The Atlanta-based organization South Arts held a ceremony on Monday, April 24, to present the finalists and winners of its inaugural Southern Prize. A total of $80,000 was given to nine visual artists from nine states, including $5,000 that each artist had already received as the prize finalist from their state.
Noelle Mason of Tampa, Florida, was the winner. She took home a check for $25,000 and will get to spend a two-week residency at the Hambidge Center for the Creative Arts and Sciences.
Coulter Fussell of Water Valley, Mississippi, won the $10,000 second-place award. The other finalists were Pete Schulte of Alabama, Masud Olufani of Georgia, Becky Alley of Kentucky, Joey Slaughter of Louisiana, Stephanie J. Woods of North Carolina, Herb Parker of South Carolina, and Georgann DeMille of Tennessee.
Over 850 submission to the South Arts Southern Prize and State Fellowships were received between January and March. The Southern Prize panel of jurors included Miranda Lash, curator of contemporary art at the Speed Art Museum in Louisville; Dominique Nahas, independent curator and critic in Brooklyn; and Monica Moses, editor of American Craft in Minneapolis.
A different panel slogged through all the entries to select the nine finalists: Erin Gilbert, independent curator from Chicago; Mark Scala, curator at the Frist Center for the Visual Arts in Nashville; Lauren Haynes, curator of contemporary art at Crystal Bridges Museum of American Art in Bentonville, AR; Jan Davidson, retired director of the John C. Campbell School of Folk Arts in Brasstown, NC; and Gia Hamilton, director of the Joan Mitchell Center in New Orleans.
Susie Surkamer, executive director of South Arts, said in a press statement: “From the traditions of quilt-making to astonishing contemporary installations, our Southern Prize and State Fellowship winners represent a diverse roster of talent, background, and style.”
Over the coming days, BURNAWAY will present each artist and a portfolio of their work, beginning today with the Southern Prize winner Noelle Mason.
Text by the artist:
X-Ray Vision vs. Invisibility is a body of work that investigates the phenomenological effects of vision technologies on the perception of undocumented immigrants. This project unfolds two dimensional images into three dimensional structures to expose how new vision technologies (backscatter, x-ray, sonic, thermal and digital imaging) recycle Cartesian modes of rationalization of geography and the body and in so doing reinforces a neo-colonial social and political relationship with Mexico.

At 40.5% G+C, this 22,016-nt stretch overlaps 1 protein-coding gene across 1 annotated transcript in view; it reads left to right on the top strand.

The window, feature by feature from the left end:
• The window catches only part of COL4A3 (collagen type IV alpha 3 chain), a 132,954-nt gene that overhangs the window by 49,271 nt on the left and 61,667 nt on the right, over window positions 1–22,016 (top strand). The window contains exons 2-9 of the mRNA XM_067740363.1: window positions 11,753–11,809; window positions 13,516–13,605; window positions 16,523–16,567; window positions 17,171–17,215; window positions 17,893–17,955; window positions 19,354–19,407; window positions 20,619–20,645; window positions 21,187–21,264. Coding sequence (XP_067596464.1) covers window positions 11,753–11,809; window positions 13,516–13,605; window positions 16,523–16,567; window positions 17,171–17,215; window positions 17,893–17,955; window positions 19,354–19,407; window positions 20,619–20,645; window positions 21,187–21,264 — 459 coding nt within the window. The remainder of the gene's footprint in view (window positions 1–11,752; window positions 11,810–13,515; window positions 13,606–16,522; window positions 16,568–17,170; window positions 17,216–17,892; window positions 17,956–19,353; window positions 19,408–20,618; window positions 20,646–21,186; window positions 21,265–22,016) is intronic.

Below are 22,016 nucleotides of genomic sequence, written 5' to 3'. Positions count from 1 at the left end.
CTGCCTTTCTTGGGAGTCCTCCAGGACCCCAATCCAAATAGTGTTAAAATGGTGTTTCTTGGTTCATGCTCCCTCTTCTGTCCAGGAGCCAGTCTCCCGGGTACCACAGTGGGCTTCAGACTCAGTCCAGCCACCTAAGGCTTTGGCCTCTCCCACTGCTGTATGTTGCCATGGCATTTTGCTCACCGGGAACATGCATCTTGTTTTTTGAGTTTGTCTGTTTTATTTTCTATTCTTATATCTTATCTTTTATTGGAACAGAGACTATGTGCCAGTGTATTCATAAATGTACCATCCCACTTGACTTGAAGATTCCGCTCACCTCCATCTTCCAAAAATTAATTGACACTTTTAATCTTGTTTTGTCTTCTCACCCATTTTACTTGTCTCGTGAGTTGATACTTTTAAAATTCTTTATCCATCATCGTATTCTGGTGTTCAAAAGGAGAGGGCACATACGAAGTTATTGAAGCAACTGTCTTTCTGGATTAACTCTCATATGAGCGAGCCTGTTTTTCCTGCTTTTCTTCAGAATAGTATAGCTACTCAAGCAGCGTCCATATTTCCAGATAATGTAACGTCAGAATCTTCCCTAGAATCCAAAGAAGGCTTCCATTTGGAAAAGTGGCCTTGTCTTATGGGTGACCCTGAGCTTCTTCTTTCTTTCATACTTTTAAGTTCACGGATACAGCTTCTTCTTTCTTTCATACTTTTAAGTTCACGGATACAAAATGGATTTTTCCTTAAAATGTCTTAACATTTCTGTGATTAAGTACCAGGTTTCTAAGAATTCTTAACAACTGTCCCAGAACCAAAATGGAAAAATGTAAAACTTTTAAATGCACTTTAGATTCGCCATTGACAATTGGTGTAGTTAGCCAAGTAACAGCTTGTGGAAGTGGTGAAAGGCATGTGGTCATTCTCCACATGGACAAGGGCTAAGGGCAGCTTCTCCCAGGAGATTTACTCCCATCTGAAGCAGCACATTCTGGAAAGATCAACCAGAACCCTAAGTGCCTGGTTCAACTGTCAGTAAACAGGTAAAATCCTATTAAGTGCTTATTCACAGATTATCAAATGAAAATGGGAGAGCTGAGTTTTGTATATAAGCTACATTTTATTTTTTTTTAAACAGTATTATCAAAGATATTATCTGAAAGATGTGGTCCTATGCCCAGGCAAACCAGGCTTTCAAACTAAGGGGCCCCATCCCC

X-Ray Vision vs. Invisibility is a two-part project that utilizes two distinct production methods, a series of three woven Gobelin rugs depicting satellite images of the US/Mexico border and 10 hand embroidered tapestries of infrared images of undocumented immigrants crossing the US/Mexico border.
The second series in this body of work are twelve cotton stitcheries of human trafficking hand embroidered by Bilú Alcântara and myself in exchange for the amount it would cost her to illegally immigrate to the United States. All materials were made and purchased in the United States, then one half were sent with instructions to be produced by Bilú, while the other half remained in the United States and were embroidered by myself. This production method is intended to explicitly interrogate the exportation of manual labor across borderlines while the remediation of infrared and backscatter surveillance seductively aestheticizes the business of border crossing.
Ground Control is a series of three handwoven wool Gobelin tapestry-rugs that reproduce images of the US/Mexico border at places of conflict taken by the Terra satellite’s Advanced Spaceborne Thermal Emission and Reflection Radiometer (ASTER.)
I am interested in how the cross stitch relates to domesticity as well as being an analog version of pixelization. There is also an exploration of time in the work. The iconic image represents 1/30 of a second of the event at Columbine. This 1/30 of a second became something much larger and memorable—a kind of evidence. The process of cross-stitch is slow/calculated/conservative in contradistinction to the liberal/messy/disposable character of surveillance video.
My work is an investigation of the aesthetics of power and how the rationalization of the body through vision technologies helps to ratify state, police, and military power. Arguably the most ubiquitous of these technologies is the surveillance camera. I consider this device to be a ‘selfish’ object, selfish because the internalization of surveillance produces the behavior which justifies the installation of the cameras in the first place. As a subject internalizes the culture of surveillance they begin to feel objectified and in turn objectify others. This objectification produces the antisocial conditions, which make it possible to walk into a school and emotionlessly riddle the bodies of your classmates with bullets. This of course is an oversimplification, however, as the Stanford Prison Experiment demonstrated we should not underestimate the power of context. There are overcrowded prisons all over this country, employing police officers, disciplinary officials, metal detectors and millions of dollars of surveillance equipment. At five years old we send our children in for 8 hours a day 9 months a year. 13 years later they come out, and we wonder what happened. “Nothing much happened today” is a work, which investigates the dehumanizing effects of surveillance technology. Eric and Dylan in some way were enacting the very behavior their prisonlike high school expected of them. And what did WE do after this incident? We made the conditions for our nation’s student-inmates even worse!